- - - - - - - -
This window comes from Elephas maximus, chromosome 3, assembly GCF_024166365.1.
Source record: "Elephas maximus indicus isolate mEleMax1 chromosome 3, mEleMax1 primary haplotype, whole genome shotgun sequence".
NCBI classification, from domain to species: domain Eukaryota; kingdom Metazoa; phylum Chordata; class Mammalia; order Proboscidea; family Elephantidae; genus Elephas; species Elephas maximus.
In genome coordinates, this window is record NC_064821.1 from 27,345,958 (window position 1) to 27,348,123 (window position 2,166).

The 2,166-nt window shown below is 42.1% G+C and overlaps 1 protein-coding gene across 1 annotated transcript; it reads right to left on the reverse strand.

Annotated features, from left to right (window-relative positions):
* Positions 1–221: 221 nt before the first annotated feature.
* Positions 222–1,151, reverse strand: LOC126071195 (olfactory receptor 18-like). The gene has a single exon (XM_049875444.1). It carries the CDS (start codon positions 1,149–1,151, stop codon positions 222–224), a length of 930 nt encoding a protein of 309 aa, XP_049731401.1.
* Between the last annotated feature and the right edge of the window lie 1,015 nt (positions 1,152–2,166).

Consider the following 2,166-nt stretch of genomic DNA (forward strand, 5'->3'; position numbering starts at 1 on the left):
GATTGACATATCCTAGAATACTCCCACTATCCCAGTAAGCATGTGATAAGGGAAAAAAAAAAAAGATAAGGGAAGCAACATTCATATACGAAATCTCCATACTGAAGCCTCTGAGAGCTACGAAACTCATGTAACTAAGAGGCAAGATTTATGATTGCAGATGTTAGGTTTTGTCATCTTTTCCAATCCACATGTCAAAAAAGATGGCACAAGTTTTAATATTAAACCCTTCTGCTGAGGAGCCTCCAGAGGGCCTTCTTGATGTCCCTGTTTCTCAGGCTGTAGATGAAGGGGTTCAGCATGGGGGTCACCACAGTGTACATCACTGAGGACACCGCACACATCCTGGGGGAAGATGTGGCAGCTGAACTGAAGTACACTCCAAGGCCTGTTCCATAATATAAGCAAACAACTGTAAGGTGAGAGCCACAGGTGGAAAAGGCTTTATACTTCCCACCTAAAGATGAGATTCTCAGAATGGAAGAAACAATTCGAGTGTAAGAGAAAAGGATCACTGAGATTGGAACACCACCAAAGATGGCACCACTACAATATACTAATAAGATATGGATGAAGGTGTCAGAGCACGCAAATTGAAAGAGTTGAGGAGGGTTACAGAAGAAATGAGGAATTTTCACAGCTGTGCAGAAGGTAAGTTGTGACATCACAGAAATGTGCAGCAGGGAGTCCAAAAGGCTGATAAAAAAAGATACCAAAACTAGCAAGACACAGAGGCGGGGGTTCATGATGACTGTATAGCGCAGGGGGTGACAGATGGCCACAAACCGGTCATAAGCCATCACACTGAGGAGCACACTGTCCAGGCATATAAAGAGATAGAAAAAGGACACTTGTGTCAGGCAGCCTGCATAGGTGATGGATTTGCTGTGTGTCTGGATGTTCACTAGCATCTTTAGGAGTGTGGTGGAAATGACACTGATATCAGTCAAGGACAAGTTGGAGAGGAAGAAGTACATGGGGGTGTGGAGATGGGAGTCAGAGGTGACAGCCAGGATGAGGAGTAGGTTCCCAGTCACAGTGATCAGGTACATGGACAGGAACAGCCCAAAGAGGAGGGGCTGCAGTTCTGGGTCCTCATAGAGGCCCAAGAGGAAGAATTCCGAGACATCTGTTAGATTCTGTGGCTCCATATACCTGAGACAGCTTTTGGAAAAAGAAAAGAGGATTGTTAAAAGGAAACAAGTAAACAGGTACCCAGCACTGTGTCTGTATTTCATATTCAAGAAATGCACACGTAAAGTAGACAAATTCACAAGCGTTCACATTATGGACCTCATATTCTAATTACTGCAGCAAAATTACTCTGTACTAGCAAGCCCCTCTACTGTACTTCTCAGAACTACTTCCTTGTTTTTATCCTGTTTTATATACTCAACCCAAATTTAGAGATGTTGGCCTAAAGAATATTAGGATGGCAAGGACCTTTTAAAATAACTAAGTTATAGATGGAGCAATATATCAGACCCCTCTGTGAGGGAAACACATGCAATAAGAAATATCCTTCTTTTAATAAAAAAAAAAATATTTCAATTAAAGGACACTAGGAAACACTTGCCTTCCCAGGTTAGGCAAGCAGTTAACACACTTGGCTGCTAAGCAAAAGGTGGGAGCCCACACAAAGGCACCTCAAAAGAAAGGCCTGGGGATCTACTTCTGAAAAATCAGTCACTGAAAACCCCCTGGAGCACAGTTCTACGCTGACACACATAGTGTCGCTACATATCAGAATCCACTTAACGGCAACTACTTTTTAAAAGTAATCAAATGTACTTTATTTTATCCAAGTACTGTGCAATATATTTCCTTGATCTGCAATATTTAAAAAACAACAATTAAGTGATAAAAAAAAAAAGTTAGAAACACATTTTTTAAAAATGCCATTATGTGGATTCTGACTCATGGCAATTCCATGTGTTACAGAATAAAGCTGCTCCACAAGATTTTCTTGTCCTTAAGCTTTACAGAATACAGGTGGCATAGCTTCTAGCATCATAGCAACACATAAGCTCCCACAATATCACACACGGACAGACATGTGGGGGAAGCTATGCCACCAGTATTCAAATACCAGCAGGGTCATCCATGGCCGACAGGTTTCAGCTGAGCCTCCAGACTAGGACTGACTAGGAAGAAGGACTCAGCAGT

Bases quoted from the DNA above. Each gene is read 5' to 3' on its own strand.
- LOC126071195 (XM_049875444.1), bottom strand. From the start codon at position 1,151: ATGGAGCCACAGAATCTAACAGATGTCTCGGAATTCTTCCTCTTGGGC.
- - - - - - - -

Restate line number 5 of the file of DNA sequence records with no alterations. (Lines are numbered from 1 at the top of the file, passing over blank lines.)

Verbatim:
The 2,166-nt window shown below is 42.1% G+C and overlaps 1 protein-coding gene across 1 annotated transcript; it reads right to left on the reverse strand.